HUNTINGTON BEACH, Calif. -- A Huntington Beach, Calif., man accused of impersonating a firefighter at the scenes of national disasters was fired from a job as a paramedic for stealing credit cards from patients being transported in his ambulance, according to court documents.
Jim Campbell, 45, was charged Wednesday with a misdemeanor count of impersonating a firefighter and two felony counts of gun possession by a felon. He pleaded not guilty.
Prosecutors allege that he gained access to the scenes of disasters such as the World Trade Center collapse and hurricanes Katrina and Rita by presenting himself as a Los Angeles Fire Department captain/paramedic. He recorded himself in firefighter gear, usually alone, at those scenes, and put the recordings on a DVD that he sent out to potential clients of his firefighting equipment business, according to an affidavit by an investigator for the Orange County District Attorney's Office.
During 1987 and 1988, Campbell stole wallets from three patients being transported by Southwest Ambulance Co. and took their Visa cards, according to court records. He also took a credit card from an ambulance parked next to his. He was sentenced to six months in jail for the crimes.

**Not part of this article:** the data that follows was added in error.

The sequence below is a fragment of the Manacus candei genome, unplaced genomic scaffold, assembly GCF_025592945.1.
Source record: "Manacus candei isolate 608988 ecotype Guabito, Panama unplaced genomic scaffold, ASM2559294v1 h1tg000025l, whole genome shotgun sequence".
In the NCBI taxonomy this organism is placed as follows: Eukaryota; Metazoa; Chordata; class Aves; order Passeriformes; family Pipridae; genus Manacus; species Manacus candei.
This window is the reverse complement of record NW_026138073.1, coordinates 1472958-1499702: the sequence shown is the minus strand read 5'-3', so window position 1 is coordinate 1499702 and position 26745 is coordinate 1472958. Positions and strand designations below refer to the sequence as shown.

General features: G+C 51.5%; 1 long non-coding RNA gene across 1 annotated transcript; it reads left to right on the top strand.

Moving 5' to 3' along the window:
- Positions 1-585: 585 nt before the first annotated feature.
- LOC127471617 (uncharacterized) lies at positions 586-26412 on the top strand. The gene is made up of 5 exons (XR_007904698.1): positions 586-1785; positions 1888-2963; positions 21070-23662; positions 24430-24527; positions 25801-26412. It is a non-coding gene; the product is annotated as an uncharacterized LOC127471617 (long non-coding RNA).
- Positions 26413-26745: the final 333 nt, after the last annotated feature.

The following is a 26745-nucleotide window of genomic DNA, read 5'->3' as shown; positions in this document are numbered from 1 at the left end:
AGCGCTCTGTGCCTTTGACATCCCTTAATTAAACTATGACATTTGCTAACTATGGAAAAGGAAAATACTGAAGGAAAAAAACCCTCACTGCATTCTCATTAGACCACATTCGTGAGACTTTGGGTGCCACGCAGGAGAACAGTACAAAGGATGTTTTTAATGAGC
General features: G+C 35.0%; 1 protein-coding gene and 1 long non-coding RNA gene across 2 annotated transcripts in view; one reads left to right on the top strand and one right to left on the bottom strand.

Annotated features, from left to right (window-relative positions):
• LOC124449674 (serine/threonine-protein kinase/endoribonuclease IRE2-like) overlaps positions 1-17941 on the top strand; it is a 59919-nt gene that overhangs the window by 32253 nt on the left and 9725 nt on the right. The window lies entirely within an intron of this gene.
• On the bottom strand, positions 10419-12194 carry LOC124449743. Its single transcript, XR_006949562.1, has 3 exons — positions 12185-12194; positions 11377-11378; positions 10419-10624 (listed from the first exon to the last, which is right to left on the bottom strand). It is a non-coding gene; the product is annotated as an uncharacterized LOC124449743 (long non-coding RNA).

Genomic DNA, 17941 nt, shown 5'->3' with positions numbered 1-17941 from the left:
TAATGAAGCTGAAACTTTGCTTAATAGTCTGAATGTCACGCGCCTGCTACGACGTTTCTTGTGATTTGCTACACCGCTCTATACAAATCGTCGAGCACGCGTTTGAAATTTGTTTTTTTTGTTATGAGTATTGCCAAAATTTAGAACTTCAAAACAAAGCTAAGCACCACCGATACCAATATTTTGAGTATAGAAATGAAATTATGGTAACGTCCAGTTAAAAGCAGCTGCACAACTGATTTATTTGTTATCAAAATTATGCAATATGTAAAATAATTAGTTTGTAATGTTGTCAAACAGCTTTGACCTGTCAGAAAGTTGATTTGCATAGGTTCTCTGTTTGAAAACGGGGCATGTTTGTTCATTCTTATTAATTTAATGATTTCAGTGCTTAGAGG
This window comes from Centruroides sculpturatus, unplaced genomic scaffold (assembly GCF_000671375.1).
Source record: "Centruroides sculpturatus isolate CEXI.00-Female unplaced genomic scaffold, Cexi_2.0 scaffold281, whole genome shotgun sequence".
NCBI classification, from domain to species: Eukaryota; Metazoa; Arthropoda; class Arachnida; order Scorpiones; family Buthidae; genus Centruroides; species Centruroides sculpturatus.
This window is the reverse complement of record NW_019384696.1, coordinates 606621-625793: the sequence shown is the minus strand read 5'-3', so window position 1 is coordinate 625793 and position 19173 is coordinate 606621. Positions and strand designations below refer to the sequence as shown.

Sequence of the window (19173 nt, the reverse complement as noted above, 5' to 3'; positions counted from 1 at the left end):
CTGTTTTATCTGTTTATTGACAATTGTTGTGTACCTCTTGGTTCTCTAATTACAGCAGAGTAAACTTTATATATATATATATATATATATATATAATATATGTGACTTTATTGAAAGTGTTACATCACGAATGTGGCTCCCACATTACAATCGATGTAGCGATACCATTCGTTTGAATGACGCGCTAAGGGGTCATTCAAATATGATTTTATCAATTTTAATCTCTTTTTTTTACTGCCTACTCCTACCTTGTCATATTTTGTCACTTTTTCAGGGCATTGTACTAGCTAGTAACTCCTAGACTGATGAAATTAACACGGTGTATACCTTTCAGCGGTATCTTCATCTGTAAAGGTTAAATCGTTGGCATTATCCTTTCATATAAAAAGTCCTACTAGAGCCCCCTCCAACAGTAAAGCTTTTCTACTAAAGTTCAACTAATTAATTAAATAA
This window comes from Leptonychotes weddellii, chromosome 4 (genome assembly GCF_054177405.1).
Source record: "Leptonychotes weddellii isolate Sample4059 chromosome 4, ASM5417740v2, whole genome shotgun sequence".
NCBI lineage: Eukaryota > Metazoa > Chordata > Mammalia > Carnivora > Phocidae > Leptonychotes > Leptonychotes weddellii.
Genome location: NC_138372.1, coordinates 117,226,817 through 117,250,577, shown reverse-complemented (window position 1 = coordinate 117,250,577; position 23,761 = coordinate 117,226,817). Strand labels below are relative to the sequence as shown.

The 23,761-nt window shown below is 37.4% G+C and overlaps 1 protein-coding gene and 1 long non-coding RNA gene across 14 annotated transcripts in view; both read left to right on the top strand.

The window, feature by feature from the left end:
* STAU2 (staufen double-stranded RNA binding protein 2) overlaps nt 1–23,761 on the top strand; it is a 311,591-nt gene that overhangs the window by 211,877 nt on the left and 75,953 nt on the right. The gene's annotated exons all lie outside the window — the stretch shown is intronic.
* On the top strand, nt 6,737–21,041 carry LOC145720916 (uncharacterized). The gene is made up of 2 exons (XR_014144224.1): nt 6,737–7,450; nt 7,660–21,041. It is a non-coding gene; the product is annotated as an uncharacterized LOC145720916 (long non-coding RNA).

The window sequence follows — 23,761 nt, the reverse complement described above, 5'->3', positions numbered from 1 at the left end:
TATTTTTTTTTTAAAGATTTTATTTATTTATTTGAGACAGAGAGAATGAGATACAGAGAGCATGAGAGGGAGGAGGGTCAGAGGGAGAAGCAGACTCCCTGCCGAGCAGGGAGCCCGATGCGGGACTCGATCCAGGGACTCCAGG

On July 28, 1989, he had his paramedic's license revoked because of the convictions and his failure to disclose that he had two other felony convictions from his late teenage years, according to the investigators' affidavit. Campbell was convicted of stealing a two-way radio from a police vehicle when he was 17 and was sentenced to 60 days in jail a year later for residential burglary.
In the report, Campbell's former girlfriend, Wendy Flotow, described him as "sweet, funny and a pathological liar."
Campbell's lawyer has defended him as a volunteer firefighter, but an inventory of evidence seized during a search of his apartment tallies dozens of items from the Los Angeles Fire Department.
"Campbell routinely wore a Los Angeles County Fire Department T-shirt when he walked around town and told people that he was a firefighter," the report says.
A Campbell employee named Kelly Corbett, whose father was a firefighter for 35 years, began to ask around when she realized Campbell did not work 24-hour shifts and seemed only to respond to fires after 5 p.m. or on the weekends.
Those calls led to the investigation and criminal charges.
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